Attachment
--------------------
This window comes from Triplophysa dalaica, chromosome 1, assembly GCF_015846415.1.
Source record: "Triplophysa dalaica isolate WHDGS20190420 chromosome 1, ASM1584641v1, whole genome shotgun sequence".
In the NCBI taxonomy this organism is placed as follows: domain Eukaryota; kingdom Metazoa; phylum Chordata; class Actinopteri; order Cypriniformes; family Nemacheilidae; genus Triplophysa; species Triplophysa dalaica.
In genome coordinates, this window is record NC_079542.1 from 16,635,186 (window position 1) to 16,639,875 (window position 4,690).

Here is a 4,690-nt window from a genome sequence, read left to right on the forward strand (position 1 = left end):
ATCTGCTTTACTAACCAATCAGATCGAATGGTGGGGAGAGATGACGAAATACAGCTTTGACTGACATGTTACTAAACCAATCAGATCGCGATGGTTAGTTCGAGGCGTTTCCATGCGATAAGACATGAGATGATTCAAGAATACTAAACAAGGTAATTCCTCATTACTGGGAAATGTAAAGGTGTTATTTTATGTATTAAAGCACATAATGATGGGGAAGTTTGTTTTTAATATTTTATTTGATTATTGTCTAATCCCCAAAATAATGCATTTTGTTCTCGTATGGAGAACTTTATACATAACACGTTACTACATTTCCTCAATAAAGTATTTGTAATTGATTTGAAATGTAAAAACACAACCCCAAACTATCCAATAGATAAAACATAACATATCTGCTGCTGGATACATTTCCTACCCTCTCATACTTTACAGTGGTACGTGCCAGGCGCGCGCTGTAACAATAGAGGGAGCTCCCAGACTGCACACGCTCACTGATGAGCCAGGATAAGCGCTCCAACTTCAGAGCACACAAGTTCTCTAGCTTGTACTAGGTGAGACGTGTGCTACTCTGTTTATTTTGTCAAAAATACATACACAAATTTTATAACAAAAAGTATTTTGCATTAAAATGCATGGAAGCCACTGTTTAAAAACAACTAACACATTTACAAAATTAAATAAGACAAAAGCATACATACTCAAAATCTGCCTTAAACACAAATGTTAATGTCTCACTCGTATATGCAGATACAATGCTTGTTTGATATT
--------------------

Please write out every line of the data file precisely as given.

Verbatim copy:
This window comes from Triplophysa dalaica, chromosome 1, assembly GCF_015846415.1.
Source record: "Triplophysa dalaica isolate WHDGS20190420 chromosome 1, ASM1584641v1, whole genome shotgun sequence".
In the NCBI taxonomy this organism is placed as follows: domain Eukaryota; kingdom Metazoa; phylum Chordata; class Actinopteri; order Cypriniformes; family Nemacheilidae; genus Triplophysa; species Triplophysa dalaica.
In genome coordinates, this window is record NC_079542.1 from 16,635,186 (window position 1) to 16,639,875 (window position 4,690).

Here is a 4,690-nt window from a genome sequence, read left to right on the forward strand (position 1 = left end):
ATCTGCTTTACTAACCAATCAGATCGAATGGTGGGGAGAGATGACGAAATACAGCTTTGACTGACATGTTACTAAACCAATCAGATCGCGATGGTTAGTTCGAGGCGTTTCCATGCGATAAGACATGAGATGATTCAAGAATACTAAACAAGGTAATTCCTCATTACTGGGAAATGTAAAGGTGTTATTTTATGTATTAAAGCACATAATGATGGGGAAGTTTGTTTTTAATATTTTATTTGATTATTGTCTAATCCCCAAAATAATGCATTTTGTTCTCGTATGGAGAACTTTATACATAACACGTTACTACATTTCCTCAATAAAGTATTTGTAATTGATTTGAAATGTAAAAACACAACCCCAAACTATCCAATAGATAAAACATAACATATCTGCTGCTGGATACATTTCCTACCCTCTCATACTTTACAGTGGTACGTGCCAGGCGCGCGCTGTAACAATAGAGGGAGCTCCCAGACTGCACACGCTCACTGATGAGCCAGGATAAGCGCTCCAACTTCAGAGCACACAAGTTCTCTAGCTTGTACTAGGTGAGACGTGTGCTACTCTGTTTATTTTGTCAAAAATACATACACAAATTTTATAACAAAAAGTATTTTGCATTAAAATGCATGGAAGCCACTGTTTAAAAACAACTAACACATTTACAAAATTAAATAAGACAAAAGCATACATACTCAAAATCTGCCTTAAACACAAATGTTAATGTCTCACTCGTATATGCAGATACAATGCTTGTTTGATATT